Refresh Checked Unchecked Menu Search Shopping bag Geolocation Person Facebook Instagram Twitter YouTube Info Icon CBC Icon CBC Shape CBD Icon CBD Shape CBG Icon CBG Shape THC Icon THC Shape THCV Icon THCV Shape Loading…

Trump Administration Takes Aim at Legal Immigrants in Cannabis Industry

April 4, 2019
Left: Oswaldo Barrientos picks dead leaves from marijuana plants at the grow facility where he works near downtown Denver. He said U.S. immigration officials blocked his application for citizenship because he works in the marijuana industry. Right: Attorney Aaron Elinoff, who specializes in immigration law, is interviewed with his client, Oswaldo Barrientos, right, in Denver. (Thomas Peipert/AP)
DENVER (AP) — Officials are warning legal immigrants that working in Colorado’s cannabis industry could jeopardize their legal status, after two people said they were denied U.S. citizenship because of their jobs. Although 10 states broadly allow its use and sale, federal law still bans marijuana.

Attorneys representing the two legal immigrants from Colorado and Denver officials accused the Trump administration of quietly targeting immigrants seeking to work in the expanding field. Immigration advocates said Thursday they have seen others denied citizenship based on past or ongoing work in cannabis-related jobs, but it is not clear how many cases exist.


Under Trump, Legal Cannabis Is a Deportable Offense 

Oswaldo Barrientos, one of those denied citizenship, said he began working in the industry in 2014. He was inspired by the research he had done into medical products after his mother was diagnosed with skin cancer.

Barrientos, 30, said he was brought to the U.S. from El Salvador as an infant and was granted a green card when he was 13.

“Even if you have had a green card for 20 years, you had better not work in any aspect of this industry and you better not use marijuana.”
Kathy Brady, Immigration Legal Resource Center

He said he didn’t anticipate any problems with his citizenship application. He is fluent in English and said he has no criminal history, pays taxes and graduated high school. But during an interview in November, the immigration official focused on Barrientos’ job with a state-licensed company that grows marijuana, he said.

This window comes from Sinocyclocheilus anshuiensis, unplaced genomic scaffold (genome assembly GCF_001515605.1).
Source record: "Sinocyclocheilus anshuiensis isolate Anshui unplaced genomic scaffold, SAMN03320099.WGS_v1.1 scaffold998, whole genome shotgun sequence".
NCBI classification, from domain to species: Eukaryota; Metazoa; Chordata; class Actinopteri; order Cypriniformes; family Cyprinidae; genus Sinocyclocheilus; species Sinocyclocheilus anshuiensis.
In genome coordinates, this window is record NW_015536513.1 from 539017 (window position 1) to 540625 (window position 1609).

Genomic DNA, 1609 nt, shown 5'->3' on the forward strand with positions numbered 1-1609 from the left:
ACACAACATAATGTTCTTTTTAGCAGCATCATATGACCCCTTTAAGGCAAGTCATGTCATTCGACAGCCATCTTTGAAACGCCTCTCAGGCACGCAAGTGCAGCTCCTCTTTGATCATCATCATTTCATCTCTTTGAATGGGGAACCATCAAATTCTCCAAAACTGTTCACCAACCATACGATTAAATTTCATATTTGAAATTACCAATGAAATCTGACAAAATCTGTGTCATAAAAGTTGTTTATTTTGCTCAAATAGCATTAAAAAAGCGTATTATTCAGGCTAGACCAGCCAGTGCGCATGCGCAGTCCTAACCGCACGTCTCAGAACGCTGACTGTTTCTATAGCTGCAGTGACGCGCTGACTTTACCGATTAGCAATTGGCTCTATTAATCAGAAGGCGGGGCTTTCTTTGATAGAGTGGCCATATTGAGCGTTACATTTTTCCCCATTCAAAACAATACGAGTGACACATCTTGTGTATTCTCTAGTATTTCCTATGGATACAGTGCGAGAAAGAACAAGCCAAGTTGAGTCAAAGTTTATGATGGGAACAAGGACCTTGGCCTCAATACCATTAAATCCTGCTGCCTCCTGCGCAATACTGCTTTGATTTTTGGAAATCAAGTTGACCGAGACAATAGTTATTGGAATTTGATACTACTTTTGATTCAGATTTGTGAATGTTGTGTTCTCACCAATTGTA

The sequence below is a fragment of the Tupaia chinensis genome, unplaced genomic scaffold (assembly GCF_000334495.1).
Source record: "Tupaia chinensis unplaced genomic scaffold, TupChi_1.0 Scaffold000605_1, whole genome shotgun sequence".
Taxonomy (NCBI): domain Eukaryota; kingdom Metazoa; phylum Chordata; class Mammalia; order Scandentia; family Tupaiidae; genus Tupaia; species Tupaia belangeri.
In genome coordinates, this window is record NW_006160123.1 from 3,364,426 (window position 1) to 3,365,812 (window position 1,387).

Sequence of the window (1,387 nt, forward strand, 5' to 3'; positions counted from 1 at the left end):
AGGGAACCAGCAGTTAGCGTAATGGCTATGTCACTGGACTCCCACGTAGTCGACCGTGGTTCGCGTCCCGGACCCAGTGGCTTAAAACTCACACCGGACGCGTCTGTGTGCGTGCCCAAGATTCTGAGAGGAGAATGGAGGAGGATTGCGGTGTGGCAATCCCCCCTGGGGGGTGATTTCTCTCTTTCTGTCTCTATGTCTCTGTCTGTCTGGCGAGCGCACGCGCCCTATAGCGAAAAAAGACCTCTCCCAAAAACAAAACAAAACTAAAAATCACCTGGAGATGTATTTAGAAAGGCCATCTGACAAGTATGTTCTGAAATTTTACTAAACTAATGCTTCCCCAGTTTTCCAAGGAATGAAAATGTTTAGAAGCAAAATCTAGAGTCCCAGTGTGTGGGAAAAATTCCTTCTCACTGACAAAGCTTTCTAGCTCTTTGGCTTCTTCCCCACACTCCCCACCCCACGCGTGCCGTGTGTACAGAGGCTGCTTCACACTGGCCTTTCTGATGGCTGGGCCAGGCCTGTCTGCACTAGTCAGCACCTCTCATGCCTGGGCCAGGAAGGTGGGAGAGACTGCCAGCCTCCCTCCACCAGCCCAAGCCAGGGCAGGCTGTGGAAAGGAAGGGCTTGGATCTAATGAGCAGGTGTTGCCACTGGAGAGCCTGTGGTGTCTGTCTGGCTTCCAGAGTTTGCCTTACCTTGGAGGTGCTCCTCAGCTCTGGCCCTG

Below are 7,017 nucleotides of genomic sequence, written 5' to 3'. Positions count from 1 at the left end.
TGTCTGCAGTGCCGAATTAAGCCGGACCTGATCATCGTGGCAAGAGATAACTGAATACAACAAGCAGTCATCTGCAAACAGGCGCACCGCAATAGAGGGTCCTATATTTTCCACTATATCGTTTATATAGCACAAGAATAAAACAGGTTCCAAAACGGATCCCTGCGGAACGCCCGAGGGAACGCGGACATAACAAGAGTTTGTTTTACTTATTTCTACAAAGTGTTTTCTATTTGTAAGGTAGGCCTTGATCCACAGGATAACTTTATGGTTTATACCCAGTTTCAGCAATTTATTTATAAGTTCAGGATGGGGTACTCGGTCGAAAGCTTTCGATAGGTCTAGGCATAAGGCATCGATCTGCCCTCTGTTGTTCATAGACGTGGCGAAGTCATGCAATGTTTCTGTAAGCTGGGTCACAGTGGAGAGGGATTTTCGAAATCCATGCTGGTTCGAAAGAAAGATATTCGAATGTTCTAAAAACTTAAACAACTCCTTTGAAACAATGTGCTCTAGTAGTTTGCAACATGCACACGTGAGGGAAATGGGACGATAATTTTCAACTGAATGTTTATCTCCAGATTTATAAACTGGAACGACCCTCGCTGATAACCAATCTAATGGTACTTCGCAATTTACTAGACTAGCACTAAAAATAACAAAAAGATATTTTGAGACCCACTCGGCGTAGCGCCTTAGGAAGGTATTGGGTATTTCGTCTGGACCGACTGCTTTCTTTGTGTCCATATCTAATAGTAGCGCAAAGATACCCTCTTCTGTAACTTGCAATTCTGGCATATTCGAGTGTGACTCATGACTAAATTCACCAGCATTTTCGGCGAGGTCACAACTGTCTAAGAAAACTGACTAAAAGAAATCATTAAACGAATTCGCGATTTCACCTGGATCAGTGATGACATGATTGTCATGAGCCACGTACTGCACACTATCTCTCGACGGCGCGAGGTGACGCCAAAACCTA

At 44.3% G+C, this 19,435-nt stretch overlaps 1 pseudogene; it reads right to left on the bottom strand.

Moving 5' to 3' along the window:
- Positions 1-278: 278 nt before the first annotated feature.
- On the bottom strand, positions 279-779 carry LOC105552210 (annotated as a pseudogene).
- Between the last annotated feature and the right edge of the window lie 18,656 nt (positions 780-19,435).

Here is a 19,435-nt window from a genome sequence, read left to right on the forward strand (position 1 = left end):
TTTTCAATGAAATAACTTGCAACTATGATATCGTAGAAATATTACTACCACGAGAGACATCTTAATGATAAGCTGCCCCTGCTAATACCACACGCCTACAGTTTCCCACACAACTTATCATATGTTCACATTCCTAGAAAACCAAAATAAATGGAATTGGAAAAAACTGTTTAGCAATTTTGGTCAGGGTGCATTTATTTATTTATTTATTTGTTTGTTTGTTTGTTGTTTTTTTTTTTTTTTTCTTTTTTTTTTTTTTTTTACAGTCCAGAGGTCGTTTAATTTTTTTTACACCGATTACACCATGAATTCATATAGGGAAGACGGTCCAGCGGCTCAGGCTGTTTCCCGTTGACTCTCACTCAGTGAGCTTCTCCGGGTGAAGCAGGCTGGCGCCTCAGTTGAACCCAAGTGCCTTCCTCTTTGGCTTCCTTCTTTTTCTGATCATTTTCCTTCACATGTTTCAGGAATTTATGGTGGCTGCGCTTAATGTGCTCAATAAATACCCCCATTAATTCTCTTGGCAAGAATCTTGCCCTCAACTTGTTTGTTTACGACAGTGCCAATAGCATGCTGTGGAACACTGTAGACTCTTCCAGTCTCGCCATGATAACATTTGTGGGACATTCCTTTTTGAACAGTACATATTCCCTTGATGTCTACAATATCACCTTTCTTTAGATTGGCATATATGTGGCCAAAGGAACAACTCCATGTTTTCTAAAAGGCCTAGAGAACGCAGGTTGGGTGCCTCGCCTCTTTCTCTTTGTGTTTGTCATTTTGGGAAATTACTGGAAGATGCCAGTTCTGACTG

Weeks later, he received a letter from U.S. Citizenship and Immigration Services denying him because of his job, his lawyers said.

“I was shocked, appalled, sad,” Barrientos said. “It was a mixture of emotions. I had no idea I was going to be in this situation.”

Barrientos’ attorneys Aaron Elinoff and Bryce Downer, who specialize in immigration law in Colorado, said they also represent a woman whose citizenship application was denied because of a previous job at a marijuana dispensary. She asked not to be named publicly because of a new job in the medical field, they said.

“Frankly, these are the people we want to be citizens,” Elinoff said. “And the U.S. government is telling them no. We don’t know how many people have been denied on the same issue.”


ICE Uses a Cannabis Misdemeanor To Arrest, Deport

Kathy Brady, a senior staff attorney with the Immigrant Legal Resource Center, said legal immigrants have reported similar denials in Colorado and Washington state, where marijuana also is legal. Brady said she doesn’t know how many people have been denied citizenship for their work in the marijuana industry. She advises people without U.S. citizenship to find work elsewhere unless federal law changes.

“Even if you have had a green card for 20 years, you had better not work in any aspect of this industry and you better not use marijuana,” Brady said.

Deborah Cannon, a spokeswoman for U.S. Citizenship and Immigration Services, said the agency does not comment on individual cases. She defended denials based on involvement with marijuana, saying the agency must follow federal law that prevents its use or sale.